The Well-Constructed Oil Painting
Since oil paints are made with oils that dry to an inflexible film, it’s important to make paintings using proper techniques. With that said, however, a well-constructed oil painting can take a variety of forms.
Painting on Canvas
The Traditional Approach: Linen or cotton canvas is stretched on stretcher bars (preferably heavy-duty), coated with a sizing of rabbit skin glue, and then prepared with several coats of oil gesso, sanded between each coat.
DANIEL SMITH World’s Best White Oil Gesso is a great traditional ground for oil and alkyd paintings. It has excellent adhesion, especially on wood. An undersizing of rabbit skin glue is suggested when painting on canvas to tighten the canvas and protect it from the acids in the gesso. However, since modern gesso has a lower acid percentage than traditional gessoes, this step is considered optional; many painters apply DANIEL SMITH Oil Gesso directly to the canvas.
In fact, many conservators believe that the hygroscopic aspect of rabbit skin glue, its ability to absorb water, can lead to swelling and shrinking with changing atmospheric conditions and actually promote the sort of cracking often seen in older oil paintings. GOLDEN GAC 100 Acrylic Medium is considered a modern alternative, though it will not stiffen and tighten the canvas as well as rabbit skin glue.
A Less Traditional Approach: A modern acrylic gesso such as DANIEL SMITH World’s Best Acrylic Gesso works well on linen, cotton or polyester canvas and eliminates the need for rabbit skin glue sizing. It also works well on hardboard, wood, metal and other surfaces. Since acrylic gesso is not oily and thus “leaner” than oil paint, it is considered quite safe to paint with oils over an acrylic ground.
Our gesso comes in 8 colors so you can choose the perfect ground for your work, and it cleans up easily with soap and water. Prestretched canvases prepared with acrylic gesso are convenient, well-made surfaces for painting and can be top-coated with colored gesso if desired.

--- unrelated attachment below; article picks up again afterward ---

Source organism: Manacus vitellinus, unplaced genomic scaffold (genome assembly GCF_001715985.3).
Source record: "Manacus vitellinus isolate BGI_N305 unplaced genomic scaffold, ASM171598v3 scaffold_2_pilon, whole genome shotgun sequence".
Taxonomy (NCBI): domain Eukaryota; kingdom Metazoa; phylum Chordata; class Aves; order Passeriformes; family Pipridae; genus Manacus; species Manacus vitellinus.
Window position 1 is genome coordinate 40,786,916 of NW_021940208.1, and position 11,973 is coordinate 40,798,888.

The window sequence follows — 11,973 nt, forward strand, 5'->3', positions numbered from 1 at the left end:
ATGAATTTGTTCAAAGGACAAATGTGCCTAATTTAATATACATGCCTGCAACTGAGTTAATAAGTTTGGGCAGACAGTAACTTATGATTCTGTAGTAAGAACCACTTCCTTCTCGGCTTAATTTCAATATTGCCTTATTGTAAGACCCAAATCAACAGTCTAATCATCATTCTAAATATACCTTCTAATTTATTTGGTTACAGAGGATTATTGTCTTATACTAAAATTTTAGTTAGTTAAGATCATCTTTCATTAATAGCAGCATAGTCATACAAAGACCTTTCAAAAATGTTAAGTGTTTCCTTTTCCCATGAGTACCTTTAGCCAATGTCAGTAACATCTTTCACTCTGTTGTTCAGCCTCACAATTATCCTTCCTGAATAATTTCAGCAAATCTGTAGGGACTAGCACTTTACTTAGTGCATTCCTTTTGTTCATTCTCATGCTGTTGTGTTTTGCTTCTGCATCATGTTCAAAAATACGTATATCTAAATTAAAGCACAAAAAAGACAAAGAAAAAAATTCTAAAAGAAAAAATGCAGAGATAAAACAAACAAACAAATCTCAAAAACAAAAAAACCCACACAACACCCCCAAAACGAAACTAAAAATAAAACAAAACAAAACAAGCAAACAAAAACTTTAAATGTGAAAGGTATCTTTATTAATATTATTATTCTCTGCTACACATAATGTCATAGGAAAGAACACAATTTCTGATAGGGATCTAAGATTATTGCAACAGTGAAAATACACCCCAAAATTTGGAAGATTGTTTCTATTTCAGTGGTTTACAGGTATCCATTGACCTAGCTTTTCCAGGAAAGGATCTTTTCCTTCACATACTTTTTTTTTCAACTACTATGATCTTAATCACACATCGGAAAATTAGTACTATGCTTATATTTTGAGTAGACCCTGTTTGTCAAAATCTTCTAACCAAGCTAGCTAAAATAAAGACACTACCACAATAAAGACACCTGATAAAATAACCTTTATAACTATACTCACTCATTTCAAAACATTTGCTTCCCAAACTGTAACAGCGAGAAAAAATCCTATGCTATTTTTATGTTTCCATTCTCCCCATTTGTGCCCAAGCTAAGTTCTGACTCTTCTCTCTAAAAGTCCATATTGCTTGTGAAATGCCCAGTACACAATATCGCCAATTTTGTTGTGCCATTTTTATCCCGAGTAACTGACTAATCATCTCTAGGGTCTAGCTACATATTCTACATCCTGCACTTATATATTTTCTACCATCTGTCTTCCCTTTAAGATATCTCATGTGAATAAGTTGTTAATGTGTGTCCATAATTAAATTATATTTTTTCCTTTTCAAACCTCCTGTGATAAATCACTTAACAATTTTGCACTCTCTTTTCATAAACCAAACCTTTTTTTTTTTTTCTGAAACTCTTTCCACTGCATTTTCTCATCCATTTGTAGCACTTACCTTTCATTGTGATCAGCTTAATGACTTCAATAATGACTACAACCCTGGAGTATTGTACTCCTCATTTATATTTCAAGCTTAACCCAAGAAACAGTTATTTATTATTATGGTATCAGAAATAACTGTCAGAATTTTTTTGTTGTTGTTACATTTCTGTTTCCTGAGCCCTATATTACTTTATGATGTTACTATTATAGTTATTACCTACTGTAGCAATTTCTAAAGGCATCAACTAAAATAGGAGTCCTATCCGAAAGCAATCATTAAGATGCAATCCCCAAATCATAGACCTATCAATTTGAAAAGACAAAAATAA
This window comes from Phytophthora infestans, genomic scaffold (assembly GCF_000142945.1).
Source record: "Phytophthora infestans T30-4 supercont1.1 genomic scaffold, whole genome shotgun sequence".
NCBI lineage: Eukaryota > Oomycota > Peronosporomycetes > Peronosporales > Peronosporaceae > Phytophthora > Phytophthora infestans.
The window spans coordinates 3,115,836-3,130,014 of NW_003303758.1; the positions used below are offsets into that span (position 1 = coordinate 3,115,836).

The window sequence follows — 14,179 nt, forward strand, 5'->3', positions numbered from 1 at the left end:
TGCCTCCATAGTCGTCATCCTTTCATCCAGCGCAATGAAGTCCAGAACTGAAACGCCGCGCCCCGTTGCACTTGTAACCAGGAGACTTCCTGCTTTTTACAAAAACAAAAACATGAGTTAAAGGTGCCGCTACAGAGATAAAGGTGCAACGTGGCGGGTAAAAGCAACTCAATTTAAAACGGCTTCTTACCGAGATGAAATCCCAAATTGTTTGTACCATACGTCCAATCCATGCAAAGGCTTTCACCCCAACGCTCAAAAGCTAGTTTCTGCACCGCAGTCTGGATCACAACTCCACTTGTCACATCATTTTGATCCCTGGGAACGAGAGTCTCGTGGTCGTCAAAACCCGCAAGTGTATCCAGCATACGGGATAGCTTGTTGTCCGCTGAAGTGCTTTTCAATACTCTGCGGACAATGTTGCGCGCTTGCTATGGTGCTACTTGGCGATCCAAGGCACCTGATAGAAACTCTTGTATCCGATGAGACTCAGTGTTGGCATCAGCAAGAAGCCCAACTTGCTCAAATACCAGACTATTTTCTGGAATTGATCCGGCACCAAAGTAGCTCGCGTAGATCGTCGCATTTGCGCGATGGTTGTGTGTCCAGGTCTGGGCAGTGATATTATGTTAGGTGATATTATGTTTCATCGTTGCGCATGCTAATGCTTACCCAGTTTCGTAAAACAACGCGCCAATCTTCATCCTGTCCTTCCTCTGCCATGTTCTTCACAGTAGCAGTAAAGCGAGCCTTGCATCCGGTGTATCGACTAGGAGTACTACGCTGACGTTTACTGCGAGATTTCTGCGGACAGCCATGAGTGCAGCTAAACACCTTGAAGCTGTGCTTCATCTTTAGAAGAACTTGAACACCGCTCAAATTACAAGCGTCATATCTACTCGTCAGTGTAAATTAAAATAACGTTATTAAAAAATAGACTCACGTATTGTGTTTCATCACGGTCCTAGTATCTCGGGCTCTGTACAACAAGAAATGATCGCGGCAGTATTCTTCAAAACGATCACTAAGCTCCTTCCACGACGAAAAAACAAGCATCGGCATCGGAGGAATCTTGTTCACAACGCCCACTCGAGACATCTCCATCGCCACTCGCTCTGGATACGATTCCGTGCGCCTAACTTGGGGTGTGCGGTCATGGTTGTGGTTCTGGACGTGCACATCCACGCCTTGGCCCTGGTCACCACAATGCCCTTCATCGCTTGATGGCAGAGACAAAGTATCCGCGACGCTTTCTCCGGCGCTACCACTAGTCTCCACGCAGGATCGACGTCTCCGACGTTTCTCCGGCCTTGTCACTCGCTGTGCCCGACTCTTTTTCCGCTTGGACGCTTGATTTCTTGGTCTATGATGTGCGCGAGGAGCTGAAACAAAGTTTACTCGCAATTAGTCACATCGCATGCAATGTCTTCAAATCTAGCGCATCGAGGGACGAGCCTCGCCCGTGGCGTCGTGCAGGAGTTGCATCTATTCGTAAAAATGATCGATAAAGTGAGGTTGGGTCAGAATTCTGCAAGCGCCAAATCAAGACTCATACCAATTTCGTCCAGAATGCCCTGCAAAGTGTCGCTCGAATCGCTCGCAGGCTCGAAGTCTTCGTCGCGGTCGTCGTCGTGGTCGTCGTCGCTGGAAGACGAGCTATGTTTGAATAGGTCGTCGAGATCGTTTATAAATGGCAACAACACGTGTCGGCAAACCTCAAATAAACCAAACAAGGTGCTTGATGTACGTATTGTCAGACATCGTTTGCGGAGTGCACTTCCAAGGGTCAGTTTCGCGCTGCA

Painting on Panels
An inflexible support such as a hardboard, wood or metal panel eliminates much of the risk inherent in a flexible support such as canvas. Pre-gessoed panels protect artwork both from expansion and contraction of the various layers of medium and paint and from denting or tearing. It is safe to apply either oil or acrylic gesso directly to any type of panel. Panels such as Ampersand Gessobord are well made and convenient for painting in oils, alkyds or acrylics.
Either rabbit skin glue or acrylic gesso can be used to adhere canvas or linen to wooden panels. Lay canvas cut to the appropriate size on top of the desired panel, then, starting in the middle of the canvas, work the prepared rabbit skin glue or acrylic medium into and through the canvas, moving toward the edges, then fold the edges under and glue them to the underside of the panel using more glue or medium.
The Classic Oil Painting Rule of Fat Over Lean
Once you have a properly prepared surface, whether canvas or panel, the main thing to remember is to apply “fat” layers over “lean”—in other words, use washes or glazes involving paint thinned with solvents or mediums in the early layers of a painting, and use thicker mixtures or paint straight from the tube in the top layers.